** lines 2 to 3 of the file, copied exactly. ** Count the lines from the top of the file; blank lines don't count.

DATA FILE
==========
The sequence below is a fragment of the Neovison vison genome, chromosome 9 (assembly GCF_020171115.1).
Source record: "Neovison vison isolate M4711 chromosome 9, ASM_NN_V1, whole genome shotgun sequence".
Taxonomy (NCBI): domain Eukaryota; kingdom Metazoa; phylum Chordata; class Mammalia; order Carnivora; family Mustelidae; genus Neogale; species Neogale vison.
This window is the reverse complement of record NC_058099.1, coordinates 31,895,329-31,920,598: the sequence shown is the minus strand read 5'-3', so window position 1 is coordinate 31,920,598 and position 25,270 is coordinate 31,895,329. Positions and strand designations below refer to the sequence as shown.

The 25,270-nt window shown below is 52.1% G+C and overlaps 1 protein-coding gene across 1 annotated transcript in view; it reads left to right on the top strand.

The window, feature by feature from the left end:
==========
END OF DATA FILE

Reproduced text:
Source record: "Neovison vison isolate M4711 chromosome 9, ASM_NN_V1, whole genome shotgun sequence".
Taxonomy (NCBI): domain Eukaryota; kingdom Metazoa; phylum Chordata; class Mammalia; order Carnivora; family Mustelidae; genus Neogale; species Neogale vison.